Dragon Hide Baby Blanket!

This baby blanket is a finished object from (much 🙂 ) earlier this


The story is that I started out by thinking of making something
interesting with the knitting machine (and, at the time, I only had the
standard gauge machine — which meant I had to use very fine
yarn).  So, I settled on a mess of Dale Baby Ull yarn in these,
umm, vibrant colours.

Time passed, and the baby for which it was intended became more
imminent.  At some point, it became clear to me that I and my
knitting machine were not going to be in the same place for long enough
for me to do anything (interesting or otherwise) with it for this
project.  So, the question was — what to do with it by hand?

Two key facts drove my pre-design thinking:

  • Baby Ull has a posted gauge of 32 st to 4 inches (hint — that’s
    great for a sock-sized project, but somewhat daunting for a 32″ blanket)
  • The colours are vibrant!

I might have thought of doing something lacy with it, but for the fact
that my imagination was not coming up with anything that didn’t
emphasize the colours to the point of baby-frightening garishness.

So, I let the yarn lounge in my office for a while, hoping that it
would tell me a thing or two about what it wanted to become.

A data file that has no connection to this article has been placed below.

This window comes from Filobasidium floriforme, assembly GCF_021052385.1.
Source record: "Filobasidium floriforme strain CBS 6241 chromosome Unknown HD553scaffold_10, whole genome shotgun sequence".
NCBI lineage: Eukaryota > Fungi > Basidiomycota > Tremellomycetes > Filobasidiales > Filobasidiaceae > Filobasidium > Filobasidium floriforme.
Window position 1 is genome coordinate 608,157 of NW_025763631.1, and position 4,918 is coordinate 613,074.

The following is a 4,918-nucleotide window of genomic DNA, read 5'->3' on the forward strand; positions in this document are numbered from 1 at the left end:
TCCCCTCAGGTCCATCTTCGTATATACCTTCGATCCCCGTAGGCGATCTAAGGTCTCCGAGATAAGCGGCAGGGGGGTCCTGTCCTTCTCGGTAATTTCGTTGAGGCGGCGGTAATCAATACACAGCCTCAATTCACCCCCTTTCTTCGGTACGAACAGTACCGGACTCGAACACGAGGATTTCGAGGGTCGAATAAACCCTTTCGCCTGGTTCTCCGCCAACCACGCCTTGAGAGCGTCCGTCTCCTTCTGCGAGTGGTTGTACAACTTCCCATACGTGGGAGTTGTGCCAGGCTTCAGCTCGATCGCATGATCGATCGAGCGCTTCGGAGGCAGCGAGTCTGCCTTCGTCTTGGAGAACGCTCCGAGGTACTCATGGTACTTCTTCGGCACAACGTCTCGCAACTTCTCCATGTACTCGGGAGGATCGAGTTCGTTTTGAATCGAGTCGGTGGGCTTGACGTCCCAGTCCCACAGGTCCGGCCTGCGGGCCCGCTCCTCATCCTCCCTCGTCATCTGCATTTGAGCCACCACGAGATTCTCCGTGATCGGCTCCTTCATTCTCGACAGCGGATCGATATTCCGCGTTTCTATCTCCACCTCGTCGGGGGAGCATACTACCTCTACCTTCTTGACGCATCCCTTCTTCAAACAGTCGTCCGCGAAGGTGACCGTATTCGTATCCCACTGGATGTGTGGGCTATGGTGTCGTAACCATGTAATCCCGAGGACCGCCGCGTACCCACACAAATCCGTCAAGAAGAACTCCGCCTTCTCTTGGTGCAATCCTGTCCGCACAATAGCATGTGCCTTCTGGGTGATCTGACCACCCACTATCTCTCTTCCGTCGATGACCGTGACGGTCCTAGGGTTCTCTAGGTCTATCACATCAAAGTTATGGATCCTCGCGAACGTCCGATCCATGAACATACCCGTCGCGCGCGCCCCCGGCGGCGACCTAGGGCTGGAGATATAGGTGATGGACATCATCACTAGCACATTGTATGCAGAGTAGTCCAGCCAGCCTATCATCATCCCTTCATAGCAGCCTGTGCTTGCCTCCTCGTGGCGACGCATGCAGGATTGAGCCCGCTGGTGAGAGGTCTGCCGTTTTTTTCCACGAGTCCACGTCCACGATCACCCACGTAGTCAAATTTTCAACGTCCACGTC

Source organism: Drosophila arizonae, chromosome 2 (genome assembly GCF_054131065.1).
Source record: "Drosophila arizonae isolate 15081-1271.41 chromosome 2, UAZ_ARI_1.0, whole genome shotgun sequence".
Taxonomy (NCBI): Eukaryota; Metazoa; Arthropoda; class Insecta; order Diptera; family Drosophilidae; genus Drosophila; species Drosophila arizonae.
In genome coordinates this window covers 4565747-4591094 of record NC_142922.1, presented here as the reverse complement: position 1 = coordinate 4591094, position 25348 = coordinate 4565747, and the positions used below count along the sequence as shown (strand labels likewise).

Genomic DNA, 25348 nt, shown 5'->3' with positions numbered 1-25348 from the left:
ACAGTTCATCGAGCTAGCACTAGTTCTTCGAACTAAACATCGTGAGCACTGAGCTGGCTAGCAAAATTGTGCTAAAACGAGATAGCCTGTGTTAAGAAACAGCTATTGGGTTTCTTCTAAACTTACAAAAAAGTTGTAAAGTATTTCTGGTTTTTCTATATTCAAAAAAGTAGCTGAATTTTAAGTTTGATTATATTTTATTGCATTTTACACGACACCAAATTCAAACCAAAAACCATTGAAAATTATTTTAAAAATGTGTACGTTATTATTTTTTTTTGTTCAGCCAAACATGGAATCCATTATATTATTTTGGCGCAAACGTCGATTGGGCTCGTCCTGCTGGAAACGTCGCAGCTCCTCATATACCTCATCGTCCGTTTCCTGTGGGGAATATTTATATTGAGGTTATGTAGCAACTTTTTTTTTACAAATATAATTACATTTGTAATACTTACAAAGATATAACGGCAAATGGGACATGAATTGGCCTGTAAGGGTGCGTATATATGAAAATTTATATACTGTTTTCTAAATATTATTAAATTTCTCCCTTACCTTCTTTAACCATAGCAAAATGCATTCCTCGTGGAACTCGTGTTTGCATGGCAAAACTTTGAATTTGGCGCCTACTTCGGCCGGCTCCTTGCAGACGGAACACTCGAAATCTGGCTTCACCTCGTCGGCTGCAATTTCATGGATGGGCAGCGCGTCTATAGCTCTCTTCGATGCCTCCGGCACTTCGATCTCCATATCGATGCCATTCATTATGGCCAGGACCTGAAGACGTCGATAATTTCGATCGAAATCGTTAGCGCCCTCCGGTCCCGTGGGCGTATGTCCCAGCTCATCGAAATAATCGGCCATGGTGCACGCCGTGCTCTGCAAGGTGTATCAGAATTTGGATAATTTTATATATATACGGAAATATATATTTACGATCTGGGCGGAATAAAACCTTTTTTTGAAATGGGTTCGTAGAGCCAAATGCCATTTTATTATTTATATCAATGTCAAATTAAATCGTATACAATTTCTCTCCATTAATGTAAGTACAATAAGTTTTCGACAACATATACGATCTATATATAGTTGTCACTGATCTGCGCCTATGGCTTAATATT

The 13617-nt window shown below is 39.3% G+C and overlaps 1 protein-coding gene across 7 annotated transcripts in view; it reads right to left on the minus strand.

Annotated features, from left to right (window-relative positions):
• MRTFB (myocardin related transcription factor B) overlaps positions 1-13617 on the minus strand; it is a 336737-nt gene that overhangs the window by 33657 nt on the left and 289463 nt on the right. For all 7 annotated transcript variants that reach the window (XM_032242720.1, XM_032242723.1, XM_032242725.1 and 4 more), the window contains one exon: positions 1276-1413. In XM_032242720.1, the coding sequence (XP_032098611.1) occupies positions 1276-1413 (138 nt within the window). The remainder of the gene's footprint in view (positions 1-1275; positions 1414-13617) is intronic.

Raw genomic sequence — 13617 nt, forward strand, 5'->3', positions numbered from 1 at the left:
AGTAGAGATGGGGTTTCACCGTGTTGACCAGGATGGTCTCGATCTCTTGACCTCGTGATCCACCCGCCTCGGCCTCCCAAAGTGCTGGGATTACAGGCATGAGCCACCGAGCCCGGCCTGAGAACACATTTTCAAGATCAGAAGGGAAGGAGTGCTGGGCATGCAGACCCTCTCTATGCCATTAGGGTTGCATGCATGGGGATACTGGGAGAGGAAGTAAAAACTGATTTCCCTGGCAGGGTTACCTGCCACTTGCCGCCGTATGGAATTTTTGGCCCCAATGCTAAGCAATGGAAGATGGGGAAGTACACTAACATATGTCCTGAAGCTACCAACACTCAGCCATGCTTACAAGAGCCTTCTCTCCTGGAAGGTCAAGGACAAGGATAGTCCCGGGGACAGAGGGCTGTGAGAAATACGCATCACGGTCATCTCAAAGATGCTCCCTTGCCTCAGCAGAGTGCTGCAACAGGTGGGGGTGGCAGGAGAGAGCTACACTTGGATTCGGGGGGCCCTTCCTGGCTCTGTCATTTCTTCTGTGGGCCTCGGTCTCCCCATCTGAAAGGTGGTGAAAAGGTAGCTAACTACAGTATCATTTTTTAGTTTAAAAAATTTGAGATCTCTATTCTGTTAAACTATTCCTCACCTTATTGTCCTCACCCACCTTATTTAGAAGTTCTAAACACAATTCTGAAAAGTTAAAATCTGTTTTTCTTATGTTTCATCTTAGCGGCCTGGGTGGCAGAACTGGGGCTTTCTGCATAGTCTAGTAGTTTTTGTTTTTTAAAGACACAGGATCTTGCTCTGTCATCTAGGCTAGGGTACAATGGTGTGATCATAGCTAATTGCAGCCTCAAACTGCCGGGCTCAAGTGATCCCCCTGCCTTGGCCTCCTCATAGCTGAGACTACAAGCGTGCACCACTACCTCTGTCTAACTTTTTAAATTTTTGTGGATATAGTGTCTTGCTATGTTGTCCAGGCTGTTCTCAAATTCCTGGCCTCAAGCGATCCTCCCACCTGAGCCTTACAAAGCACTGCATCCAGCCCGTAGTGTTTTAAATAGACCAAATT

Presently, the notion of “dragon hide” wafted out of the bag of
yarn.  Dragons are naturallly colourful creatures and the scale
texture could add a lot of interest. 

Which just left me with the small question of how to implement said
scale effect…  My first inclination was to try various shell
effects in crochet, but all I could produce was something akin to angry
granny squares:

Back to knitting… doing intarsia lozenges would have worked, but
would have been fiddly and, I thought, too “flat”.  Not so much
hide of dragon as sock of argyle.    I knew “entrelac”
would produce a basket weave effect. 

Of course, this meant I had to look up how to do entrelac (never having
done it).  And very shortly thereafter, I was educating myself on
how to knit/purl backwards, so as to avoid having to flip the work for
each row of 6 stitches or less.  Cool!  Two new techniques in
one project!

Here is the test piece, in progress:


Essentially — you knit each set of one colour rectangles across a row,
and then fill in the slots with the next colour, coming back the other
way in the next colour.  Each rectangle is knitted as its own
unit, and is attached to the adjoining rectangles (working live
stitches or picking up edges) as you go.  Pretty funky!

This project travelled — it had at least one trip to Europe, and
probably more than one cross-continent trip.  And I wasn’t
entirely sure I was liking the progress as I went:  still too
garish?  I’m not afraid to knit in public.  But I wasn’t sure
I was ready to show anyone this particular project…!

To clinch the dragon motif, I wanted to do the edging in triangles,
like the ridge down a dragon’s back:

No, that is not a logo.

Finally, done, I tried it on my local dragon to see if I thought it had
achieved the desired dragon hide effect:


I’ve posted
in my drafty gallery.

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